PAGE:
ICNC Abstracts, ICNC 2018

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Acute cerebral venous thrombosis and diffuse white matter changes in classic homocystinuria
Christopher Barton

Last modified: 2018-09-02


Introduction: Homocystinuria, caused by cystathionine beta-synthase deficiency (CBS), is a rare inherited disorder involved in the metabolism of methionine.  Impaired synthesis of cystathionine leads to accumulation of homocysteine that affects several organ systems. Homocystinuria is known to have vascular complications, but few reports have associated it with diffuse white matter changes.

Methods: Obtained information via chart review.

Case Description: A 14 month old male with normal newborn screen was admitted to our hospital with seizure like activity.  CT scan showed venous hyper dense enlarged cortical vein over right parietal convexity extending into superior sagittal sinus consistent with thrombosis.  MRI/MRV showed cerebral venous thrombosis in addition to diffuse white matter changes of both cerebral hemispheres and involving the corpus callosum, anterior commissure, and internal capsule.  Lab testing showed elevated homocysteine of 260.61 umol/L and elevated methionine 118 umol/L.  Homocystinuria gene panel testing showed c.904G>A and c.667-14_667-7del in the CBS gene, one likely pathogenic and one of uncertain significance. After diagnosis, he was started on enoxaparin injections, low methionine diet and betaine supplementation.  Repeat MRI 6 weeks after the start of treatment showed resolution of venous thrombosis and moderate improvement of white matter changes.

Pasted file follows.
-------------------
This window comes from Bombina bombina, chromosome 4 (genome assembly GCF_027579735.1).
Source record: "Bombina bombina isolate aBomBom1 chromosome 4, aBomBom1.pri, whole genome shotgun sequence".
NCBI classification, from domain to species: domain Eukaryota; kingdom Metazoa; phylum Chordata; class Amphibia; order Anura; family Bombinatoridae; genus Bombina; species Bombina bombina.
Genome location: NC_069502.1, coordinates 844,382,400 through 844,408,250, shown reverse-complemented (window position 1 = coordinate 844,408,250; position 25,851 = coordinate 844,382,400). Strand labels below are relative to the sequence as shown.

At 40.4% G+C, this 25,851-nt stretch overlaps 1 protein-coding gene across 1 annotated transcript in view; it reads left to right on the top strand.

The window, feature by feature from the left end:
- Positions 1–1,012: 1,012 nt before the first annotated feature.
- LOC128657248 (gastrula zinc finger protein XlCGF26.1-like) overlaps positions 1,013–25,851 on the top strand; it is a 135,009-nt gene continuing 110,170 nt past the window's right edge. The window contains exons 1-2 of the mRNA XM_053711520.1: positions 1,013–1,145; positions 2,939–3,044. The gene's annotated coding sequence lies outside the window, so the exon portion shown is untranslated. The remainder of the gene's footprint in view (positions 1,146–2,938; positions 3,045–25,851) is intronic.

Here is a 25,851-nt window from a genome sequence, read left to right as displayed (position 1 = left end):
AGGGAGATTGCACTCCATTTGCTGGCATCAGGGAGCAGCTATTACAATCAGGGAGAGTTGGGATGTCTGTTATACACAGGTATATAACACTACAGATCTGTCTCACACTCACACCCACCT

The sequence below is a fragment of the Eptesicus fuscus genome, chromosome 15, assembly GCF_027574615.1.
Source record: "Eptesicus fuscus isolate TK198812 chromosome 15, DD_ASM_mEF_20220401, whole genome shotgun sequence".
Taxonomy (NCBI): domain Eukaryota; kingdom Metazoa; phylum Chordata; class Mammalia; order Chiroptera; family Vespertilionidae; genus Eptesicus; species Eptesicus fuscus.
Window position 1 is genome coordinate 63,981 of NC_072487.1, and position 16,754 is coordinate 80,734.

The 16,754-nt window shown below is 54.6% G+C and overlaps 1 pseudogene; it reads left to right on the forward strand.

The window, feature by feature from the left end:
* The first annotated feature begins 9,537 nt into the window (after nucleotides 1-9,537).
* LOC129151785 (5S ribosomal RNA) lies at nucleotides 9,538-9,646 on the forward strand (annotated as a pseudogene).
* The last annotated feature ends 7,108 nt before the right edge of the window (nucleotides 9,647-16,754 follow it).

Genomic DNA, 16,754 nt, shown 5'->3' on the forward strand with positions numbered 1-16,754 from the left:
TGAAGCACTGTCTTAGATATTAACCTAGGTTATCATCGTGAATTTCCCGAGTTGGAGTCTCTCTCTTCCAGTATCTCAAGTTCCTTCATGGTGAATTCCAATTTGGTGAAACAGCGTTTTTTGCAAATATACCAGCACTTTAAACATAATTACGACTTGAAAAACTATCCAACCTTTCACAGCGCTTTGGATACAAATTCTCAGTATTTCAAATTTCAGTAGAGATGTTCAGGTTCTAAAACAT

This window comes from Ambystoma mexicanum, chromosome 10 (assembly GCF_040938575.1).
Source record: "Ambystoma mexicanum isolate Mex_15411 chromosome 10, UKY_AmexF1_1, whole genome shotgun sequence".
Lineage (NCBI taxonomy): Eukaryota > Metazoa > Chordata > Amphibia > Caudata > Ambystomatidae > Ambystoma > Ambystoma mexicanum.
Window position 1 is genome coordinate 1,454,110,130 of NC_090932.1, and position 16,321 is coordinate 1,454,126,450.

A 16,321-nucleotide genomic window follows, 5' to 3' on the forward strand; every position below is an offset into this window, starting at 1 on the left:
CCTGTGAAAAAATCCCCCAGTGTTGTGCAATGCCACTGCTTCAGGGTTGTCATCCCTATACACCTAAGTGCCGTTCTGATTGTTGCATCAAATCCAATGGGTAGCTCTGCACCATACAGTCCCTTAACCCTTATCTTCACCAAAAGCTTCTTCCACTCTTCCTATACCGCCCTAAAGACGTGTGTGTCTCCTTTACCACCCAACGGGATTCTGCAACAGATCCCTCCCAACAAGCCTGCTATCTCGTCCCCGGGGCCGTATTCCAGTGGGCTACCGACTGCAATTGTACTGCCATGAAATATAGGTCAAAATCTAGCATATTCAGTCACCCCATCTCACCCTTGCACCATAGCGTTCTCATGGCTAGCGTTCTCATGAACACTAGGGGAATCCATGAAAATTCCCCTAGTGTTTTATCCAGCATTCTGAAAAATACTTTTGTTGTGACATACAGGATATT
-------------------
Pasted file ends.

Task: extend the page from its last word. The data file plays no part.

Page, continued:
Conclusions: Homocystinuria has been associated with vascular complications, but recent reports have shown that diffuse white matter changes can also be seen early in the course.  This case illustrates that these changes may be seen together and are mostly reversible with treatment.  Further research is needed to delineate the cause of changes.


Homocystinuria; acute venous thrombosis, diffuse white matter changes

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